Thursday, November 21, 2013

The clothes maketh the writer

Yesterday morning, I was accosted by a mother in the playground, asking for help with the PTA Christmas Fair. "I'm trying to ask people who don't have a job," she said to me, and from the way she immediately backed off, it was clear that my expression must have been pretty murderous. It was just as well, before she got the tirade that was me asking her just what part of writing novels, stories, articles and cartoons under three names, selling them and promoting them, and running my own creative writing tutoring business was NOT HAVING A JOB.

Then I looked at myself. I was wearing sweatpants with holes in them, dirty trainers, and a hat to cover my unbrushed hair. I had no makeup on and under my coat, I was wearing my pyjama top. (Unlike Susanna Kearsley, I do not get dressed to take my kid to school.) I looked like someone who was going to go straight back home and go to bed—which, to be fair, was exactly what I did do, although I then proceeded to write 3000 words in that same bed. Compared to the other parents, many of whom looked very smart, and most of whom had actually bothered to get themselves dressed, I looked like someone who really did have a LOT of time to help out with the PTA Christmas Fair, and would be glad of the chance of something productive to do to get me out of the clutches of daytime telly, thank you very much.

I dress up for parties and for meetings and conferences, to teach and to appear on television or even on the radio, but I don't dress up to write. I wear old jumpers and socks with holes in them, worn slippers and pencils in my hair to keep it out of my eyes.

Ralph Keyes, in THE COURAGE TO WRITE (one of my favourite writing books), looks at the dressing or non-dressing habits of successful writers. Keats, for example, did not like to write until he had on a clean shirt and had 'adonised' himself. Disreali wrote in evening clothes. John Cheever, on the other hand, put on a clean suit every morning, went to his writing room, and then took it off so he could write in his underwear. Victor Hugo forbade his valet to allow him any clothes until he'd achieved his word count for the day.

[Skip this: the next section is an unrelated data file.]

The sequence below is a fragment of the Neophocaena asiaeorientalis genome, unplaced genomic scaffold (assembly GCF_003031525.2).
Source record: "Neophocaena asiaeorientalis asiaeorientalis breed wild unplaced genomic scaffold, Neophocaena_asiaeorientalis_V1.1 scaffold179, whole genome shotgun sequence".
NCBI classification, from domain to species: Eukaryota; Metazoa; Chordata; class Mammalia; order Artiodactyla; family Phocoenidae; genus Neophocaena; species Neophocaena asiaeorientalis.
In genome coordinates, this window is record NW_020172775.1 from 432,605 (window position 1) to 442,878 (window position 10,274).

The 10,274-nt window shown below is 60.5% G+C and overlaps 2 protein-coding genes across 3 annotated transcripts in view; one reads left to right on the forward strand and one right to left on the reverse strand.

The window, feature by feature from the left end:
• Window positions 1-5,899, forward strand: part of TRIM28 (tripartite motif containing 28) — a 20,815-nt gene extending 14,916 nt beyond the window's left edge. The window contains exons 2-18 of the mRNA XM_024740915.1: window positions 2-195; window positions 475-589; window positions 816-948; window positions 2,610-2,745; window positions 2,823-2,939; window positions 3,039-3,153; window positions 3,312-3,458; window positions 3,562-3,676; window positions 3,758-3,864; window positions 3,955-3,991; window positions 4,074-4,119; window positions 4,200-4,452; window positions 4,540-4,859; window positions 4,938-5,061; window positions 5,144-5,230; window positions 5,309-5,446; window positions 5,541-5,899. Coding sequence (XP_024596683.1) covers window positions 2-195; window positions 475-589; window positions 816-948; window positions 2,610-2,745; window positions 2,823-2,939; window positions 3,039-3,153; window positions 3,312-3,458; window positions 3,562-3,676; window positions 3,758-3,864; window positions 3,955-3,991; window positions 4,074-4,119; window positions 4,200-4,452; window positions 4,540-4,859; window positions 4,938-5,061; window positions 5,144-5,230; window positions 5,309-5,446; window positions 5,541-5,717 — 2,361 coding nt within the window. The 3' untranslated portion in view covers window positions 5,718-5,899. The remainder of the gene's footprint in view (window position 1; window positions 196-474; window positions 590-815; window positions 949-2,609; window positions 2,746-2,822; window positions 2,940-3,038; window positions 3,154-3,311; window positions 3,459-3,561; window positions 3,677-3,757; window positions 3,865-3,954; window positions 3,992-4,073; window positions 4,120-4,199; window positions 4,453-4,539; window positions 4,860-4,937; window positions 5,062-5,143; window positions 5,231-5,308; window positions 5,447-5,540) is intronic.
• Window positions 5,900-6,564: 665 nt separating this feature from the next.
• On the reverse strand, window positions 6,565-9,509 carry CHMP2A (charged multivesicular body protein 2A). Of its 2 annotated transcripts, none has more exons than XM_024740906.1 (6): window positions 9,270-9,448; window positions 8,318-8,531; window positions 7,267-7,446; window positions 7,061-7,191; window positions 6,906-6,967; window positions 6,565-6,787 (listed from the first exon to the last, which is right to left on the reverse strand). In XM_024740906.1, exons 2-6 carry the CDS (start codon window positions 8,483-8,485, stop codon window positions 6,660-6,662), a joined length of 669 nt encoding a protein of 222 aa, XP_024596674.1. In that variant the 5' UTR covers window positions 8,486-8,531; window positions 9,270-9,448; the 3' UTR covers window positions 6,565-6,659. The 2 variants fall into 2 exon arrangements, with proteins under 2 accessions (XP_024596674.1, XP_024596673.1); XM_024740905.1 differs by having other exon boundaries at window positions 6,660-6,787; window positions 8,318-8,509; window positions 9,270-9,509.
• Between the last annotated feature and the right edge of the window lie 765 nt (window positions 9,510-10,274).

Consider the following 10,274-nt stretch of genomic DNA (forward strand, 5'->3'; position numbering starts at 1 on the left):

Keyes suggests that clothing rituals are like writers' other rituals, designed to keep The Fear at bay. Personally, I think my habitual writing state of deshabille is down to my being lazy, but maybe it's a form of discipline: I can't go to another parent's house for a cup of tea, or nip into town to do some shopping, or indeed help out with the PTA if I'm still basically in my pyjamas. All I'm really dressed to do is to sleep, or to write, so I'm not tempted to do anything else.

Or maybe it's just being lazy.

What about you? What do you wear on your writing days?

Sunday, November 17, 2013

A Work in Progress

For today, I thought I'd share an excerpt from the rough manuscript of the current book I'm working on: A Desperate Fortune, due out in the early part of 2015.

As sometimes happens when I'm writing, characters from other books can wander in and join the conversation unexpectedly and wander off again. In this case, one of them was let in for a cameo appearance that I thought might be a few lines and perhaps a cup of tea — instead she settled in and took charge of the scene and changed my heroine's entire course in life.

So here's the moment where they meet each other.

The woman she was facing looked to be about her own age, slender and of middle height, with features that could not have been called beautiful and yet held a vivacity that made them pretty—lively eyes lit with a keen intelligence beneath arched eyebrows the same dark brown colour as the curling hair that had been swept up from her face and neatly fastened underneath a plain lace pinner.
Mary cleared her throat and said, ‘I do apologize.’
‘That’s quite all right. I used to hide behind chairs often as a child. The trick is keeping back so that your shoes are out of sight.’